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Pouteria sapota
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[[{{{domain}}}]] > [[{{{superregnum}}}]] > Plantae > [[{{{subregnum}}}]] > [[{{{superdivisio}}}]] > [[{{{superphylum}}}]] > Magnoliophyta > [[{{{phylum}}}]] > [[{{{subdivisio}}}]] > [[{{{subphylum}}}]] > [[{{{infraphylum}}}]] > [[{{{microphylum}}}]] > [[{{{nanophylum}}}]] > [[{{{superclassis}}}]] > Magnoliopsida > [[{{{subclassis}}}]] > [[{{{infraclassis}}}]] > [[{{{superordo}}}]] > Ericales > [[{{{subordo}}}]] > [[{{{infraordo}}}]] > [[{{{superfamilia}}}]] > Sapotaceae > [[{{{subfamilia}}}]] > [[{{{supertribus}}}]] > [[{{{tribus}}}]] > [[{{{subtribus}}}]] > [[{{{genus}}}]] {{{subgenus}}} {{{sectio}}} {{{series}}} {{{species}}} {{{subspecies}}} var. {{{cultivar}}}

Standard Cyclopedia of Horticulture

Sapotaceae (from the old generic name Sapota, derived from a native name of Achras Sapota). Sapodilla Family. Fig. 48. Trees or shrubs; juice milky: leaves alternate, entire, coriaceous: flowers usually bisexual, axillary, regular; calyx mostly of separate sepals in two whorls of 2, 3, or 4, or in one whorl of 5; corolla gamopetalous; lobes as many as the sepals, or twice as many, in one or two series, imbricated, sometimes with appendages which simulate extra corolla-lobes; stamens as many as the lobes of the corolla and opposite them, sometimes with intermediate staminodia, or twice as many, epipetalous; ovary superior, 4- to many-celled; ovules 1 in each cell, basal; style and stigma 1: fruit a berry.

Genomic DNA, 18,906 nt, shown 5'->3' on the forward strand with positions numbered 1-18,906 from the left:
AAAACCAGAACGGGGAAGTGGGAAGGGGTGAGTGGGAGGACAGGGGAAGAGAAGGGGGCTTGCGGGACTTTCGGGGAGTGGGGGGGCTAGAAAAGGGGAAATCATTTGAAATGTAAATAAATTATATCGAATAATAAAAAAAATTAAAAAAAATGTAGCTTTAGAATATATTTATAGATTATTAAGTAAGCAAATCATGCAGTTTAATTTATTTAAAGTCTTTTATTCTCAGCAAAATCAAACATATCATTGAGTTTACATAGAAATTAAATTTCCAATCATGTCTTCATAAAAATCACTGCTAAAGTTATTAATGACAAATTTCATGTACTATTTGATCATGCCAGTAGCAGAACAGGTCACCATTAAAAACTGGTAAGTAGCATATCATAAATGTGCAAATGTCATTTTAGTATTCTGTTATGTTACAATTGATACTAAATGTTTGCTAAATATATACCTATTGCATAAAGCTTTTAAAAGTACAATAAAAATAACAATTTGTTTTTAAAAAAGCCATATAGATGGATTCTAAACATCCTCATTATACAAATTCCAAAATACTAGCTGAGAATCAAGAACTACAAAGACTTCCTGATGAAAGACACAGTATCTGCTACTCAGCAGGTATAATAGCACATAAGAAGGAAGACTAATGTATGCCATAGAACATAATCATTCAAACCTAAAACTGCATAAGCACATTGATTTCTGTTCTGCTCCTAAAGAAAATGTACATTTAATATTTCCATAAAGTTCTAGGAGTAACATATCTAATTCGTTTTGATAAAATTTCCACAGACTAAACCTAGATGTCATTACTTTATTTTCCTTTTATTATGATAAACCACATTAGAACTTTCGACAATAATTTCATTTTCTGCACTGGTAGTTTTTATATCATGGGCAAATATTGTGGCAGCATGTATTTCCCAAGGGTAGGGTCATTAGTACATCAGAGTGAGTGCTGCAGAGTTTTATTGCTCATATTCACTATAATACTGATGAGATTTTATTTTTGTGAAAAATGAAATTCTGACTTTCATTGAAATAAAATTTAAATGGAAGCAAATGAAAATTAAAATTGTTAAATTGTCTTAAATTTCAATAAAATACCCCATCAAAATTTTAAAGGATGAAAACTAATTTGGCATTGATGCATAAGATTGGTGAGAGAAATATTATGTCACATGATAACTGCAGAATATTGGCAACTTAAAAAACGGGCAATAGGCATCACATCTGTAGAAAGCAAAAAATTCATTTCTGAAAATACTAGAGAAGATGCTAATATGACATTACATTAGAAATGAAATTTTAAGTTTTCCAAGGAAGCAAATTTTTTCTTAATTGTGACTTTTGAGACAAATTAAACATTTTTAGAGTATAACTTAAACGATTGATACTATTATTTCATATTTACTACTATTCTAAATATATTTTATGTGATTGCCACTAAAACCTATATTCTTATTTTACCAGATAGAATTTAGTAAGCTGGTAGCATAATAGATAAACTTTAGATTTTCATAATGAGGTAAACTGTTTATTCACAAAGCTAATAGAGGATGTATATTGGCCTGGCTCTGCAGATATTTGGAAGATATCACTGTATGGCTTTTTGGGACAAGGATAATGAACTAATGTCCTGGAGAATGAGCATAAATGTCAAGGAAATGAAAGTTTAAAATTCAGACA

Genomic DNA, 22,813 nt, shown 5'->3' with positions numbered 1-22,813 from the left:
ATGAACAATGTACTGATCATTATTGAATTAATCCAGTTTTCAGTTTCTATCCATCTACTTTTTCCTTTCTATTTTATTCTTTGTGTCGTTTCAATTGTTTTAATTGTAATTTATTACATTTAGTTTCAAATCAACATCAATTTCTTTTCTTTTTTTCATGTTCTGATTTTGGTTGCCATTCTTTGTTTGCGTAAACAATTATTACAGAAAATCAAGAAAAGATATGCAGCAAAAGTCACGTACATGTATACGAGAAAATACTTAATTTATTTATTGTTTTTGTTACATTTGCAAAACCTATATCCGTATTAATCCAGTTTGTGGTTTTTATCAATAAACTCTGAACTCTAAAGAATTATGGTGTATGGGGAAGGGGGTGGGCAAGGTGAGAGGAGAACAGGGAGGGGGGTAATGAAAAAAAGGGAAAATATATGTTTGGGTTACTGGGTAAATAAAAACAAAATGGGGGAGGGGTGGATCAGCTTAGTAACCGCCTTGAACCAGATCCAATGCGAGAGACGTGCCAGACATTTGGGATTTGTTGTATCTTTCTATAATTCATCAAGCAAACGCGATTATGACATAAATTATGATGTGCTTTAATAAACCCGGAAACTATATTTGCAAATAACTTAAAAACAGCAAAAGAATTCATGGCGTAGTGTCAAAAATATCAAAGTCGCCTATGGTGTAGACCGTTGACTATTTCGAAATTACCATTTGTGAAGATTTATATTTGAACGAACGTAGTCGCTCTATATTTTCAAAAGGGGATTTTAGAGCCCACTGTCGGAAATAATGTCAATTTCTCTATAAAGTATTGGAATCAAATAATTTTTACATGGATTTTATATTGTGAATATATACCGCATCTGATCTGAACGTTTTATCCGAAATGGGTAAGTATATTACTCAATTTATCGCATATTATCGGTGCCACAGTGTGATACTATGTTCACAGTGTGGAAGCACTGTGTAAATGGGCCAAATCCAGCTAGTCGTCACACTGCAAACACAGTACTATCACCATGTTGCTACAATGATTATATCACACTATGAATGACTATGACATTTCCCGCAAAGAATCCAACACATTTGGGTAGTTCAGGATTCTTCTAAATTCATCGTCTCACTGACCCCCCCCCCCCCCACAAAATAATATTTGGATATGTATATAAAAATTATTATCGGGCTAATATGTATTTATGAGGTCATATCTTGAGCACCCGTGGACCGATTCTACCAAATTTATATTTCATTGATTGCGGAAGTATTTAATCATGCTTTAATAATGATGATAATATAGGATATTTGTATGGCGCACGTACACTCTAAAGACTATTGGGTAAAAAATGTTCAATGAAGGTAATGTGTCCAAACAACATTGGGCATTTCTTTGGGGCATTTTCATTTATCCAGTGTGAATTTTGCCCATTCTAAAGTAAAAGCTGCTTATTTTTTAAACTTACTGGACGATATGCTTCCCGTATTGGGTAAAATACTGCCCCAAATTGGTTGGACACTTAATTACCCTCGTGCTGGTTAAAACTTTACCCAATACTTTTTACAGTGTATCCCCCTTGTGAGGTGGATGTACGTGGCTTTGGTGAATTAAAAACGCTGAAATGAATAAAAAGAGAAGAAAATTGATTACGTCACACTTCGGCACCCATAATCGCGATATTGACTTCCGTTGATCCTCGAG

There are 31 genera and about 400 species, of tropical distribution, rarely reaching the warm temperate zone. One species extends to Virginia and two to Illinois. This is a distinct family, distantly related to the Myrsinaceae, Ebenaceae, and Styracaceae.

The fruits of Lucuma mammosa (marmalade plum), and Achras Sapota (sapodilla), are very agreeable. Fruits of Illipe and Mimusops, both Asiatic, are edible. The oil from the seeds of the oriental Illipe butyracea and of other species is galam butter, and shea butter. It is used for food and soap. The wood of many species is very hard and valuable—so-called ironwoods. Several species of Palaquium of the East Indies yield gutta percha, as do other species of the family. Gum chicle is obtained from Achras Sapota. Star-Apple is Chrysophyllum Cainito. West Indian medlar is Mimusops Elengi.

Six to 10 genera are in cultivation in North America, mostly in the warmer parts: Mimusops, Lucuma (Marmalade Plum) and Sideroxylon are grown in southern California and Florida; Dichopsis or Palaquium (wrongly called Isonandra), the commercial gutta percha tree, is cultivated in the South. Bumelia and Chrysophyllum are ornamental, the former hardy to Massachusetts.CH

The above text is from the Standard Cyclopedia of Horticulture. It may be out of date, but still contains valuable and interesting information which can be incorporated into the remainder of the article. Click on "Collapse" in the header to hide this text.




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